After spending a peaceful couple of days in a remote paradise close to Great Himalayan National Park (GHNP) in Sainj Valley and attending the Deori village festival, I along with a friend wanted to explore a Sharchi village (Pronounced Sharchi, although the post office denotes it as Sarchi) which had eluded me 2 times on previous visits.
From the upper reaches of Sainj Valley, we hiked via the walking trail to reach the Sai Ropa GHNP Rest House on the Sainj-Neuli Road. Although, the easier option was to walk to the road head in Deori village from where we could have caught a bus but since it was early morning, Mahi suggested that its better that we go directly to Sai Ropa Guest House since more buses plied on that route.
It turned out to be a good idea, we hardly took 40 odd minutes to reach the road at Sai Ropa GHNP Rest House. The walk was totally downhill and we also crossed Neahi village on the way. We waited for a few minutes before a bus to Sainj came by. Then another bus from Sainj to Banjar which halted at numerous stops. At Banjar bus stand, we changed buses and got into a bus bound for Bathad village (Batahad) and got down at the bridge just before reaching Gushaini.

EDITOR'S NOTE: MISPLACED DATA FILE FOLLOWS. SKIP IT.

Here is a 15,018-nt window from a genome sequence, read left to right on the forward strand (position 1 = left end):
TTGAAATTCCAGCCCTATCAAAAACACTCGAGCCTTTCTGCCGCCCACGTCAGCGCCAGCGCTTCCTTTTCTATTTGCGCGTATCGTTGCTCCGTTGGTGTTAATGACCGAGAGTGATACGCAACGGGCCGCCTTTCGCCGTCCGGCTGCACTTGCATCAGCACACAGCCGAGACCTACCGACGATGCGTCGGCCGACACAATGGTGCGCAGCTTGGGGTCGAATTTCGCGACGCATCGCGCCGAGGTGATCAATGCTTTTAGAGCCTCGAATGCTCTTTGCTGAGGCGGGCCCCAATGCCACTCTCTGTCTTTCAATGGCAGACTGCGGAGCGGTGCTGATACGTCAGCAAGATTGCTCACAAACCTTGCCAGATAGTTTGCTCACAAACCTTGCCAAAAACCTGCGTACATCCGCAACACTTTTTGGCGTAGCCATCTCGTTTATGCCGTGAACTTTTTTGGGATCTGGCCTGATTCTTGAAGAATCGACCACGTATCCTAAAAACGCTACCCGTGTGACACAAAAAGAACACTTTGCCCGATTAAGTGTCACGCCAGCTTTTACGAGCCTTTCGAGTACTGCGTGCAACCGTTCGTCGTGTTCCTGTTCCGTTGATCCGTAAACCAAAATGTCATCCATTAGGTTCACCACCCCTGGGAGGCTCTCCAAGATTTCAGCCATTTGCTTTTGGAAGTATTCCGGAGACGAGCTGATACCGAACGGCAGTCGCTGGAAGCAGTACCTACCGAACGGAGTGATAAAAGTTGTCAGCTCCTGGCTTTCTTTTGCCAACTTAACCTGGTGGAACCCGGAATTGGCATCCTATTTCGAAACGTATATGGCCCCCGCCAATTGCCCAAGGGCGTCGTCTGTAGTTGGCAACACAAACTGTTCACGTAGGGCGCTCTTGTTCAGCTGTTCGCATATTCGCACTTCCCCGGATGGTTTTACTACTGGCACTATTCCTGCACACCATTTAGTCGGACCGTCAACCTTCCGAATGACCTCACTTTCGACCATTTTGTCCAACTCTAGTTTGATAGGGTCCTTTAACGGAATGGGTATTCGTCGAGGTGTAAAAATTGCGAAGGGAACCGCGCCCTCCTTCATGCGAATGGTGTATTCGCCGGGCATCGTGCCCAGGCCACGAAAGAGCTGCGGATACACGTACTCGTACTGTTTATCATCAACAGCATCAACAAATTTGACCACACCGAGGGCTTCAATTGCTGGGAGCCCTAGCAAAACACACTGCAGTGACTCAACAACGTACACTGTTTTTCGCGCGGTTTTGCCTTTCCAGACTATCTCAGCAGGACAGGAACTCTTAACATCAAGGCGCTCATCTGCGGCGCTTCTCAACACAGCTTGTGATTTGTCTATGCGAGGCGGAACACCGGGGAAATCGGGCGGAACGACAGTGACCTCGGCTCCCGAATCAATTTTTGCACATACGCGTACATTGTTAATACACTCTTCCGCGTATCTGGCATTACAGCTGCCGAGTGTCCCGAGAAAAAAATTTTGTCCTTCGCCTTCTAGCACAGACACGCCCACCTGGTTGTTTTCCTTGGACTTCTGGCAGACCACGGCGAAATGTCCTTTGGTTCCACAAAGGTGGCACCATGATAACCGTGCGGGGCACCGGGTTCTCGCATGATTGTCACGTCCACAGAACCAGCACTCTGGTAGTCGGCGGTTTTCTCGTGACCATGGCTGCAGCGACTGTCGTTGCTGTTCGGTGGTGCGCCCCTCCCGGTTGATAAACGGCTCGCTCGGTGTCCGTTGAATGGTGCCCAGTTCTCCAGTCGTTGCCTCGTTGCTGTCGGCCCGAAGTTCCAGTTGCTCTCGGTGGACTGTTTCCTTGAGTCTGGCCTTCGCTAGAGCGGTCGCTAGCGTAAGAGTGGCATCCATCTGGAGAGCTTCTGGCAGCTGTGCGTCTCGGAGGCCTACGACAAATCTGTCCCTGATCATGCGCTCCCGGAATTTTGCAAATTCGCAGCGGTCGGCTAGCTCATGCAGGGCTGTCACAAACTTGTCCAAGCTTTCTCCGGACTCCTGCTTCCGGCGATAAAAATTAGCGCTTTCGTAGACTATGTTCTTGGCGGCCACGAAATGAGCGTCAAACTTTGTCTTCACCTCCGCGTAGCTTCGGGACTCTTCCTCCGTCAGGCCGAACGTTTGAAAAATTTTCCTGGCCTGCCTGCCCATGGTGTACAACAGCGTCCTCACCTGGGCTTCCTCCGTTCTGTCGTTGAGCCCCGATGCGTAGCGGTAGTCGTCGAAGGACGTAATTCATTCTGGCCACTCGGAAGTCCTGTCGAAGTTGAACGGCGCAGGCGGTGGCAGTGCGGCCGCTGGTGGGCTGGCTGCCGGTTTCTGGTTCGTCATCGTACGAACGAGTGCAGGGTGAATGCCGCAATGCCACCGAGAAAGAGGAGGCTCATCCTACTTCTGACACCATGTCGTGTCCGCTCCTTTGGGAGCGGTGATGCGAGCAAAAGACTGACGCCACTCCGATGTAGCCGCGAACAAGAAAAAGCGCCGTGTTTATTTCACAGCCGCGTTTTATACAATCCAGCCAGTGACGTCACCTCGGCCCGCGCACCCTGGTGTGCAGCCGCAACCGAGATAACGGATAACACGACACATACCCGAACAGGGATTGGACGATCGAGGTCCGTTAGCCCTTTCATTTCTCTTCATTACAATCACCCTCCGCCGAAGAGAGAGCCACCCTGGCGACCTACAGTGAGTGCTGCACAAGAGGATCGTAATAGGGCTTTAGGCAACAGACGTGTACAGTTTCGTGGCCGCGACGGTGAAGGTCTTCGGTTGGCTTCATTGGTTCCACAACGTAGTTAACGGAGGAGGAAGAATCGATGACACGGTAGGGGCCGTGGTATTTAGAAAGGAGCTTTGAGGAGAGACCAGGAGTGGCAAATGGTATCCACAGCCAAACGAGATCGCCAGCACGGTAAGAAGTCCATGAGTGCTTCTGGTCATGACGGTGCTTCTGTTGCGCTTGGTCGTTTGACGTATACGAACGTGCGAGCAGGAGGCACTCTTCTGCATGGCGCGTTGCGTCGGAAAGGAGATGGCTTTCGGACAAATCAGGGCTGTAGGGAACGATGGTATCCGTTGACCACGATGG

It was quite hot since it was May; especially at Banjar bus stand which is located at a much lower altitude. So we had left from the village in Sainj Valley at around 9 am, get a bus from Sai Ropa GHNP Rest House at around 10 am and then the bus rides etc mean we are at the bridge to Gushaini from where the road bifurcates to Sharchi village at around 1 pm.
There is a tea shop at the bifurcation now, the road to the left crossed the bridge and continued to Gushaini and Bathad while the road on the right side led to Bandal village and ended at the mystical Sharchi village. I had vivid memories of standing at this exact point near the bridge in 2016 & 2017 when I waited for a ride to Sharchi for more than 1 hour but the ride never came and I just ended up walking to the nearby Bandal Forest Rest House.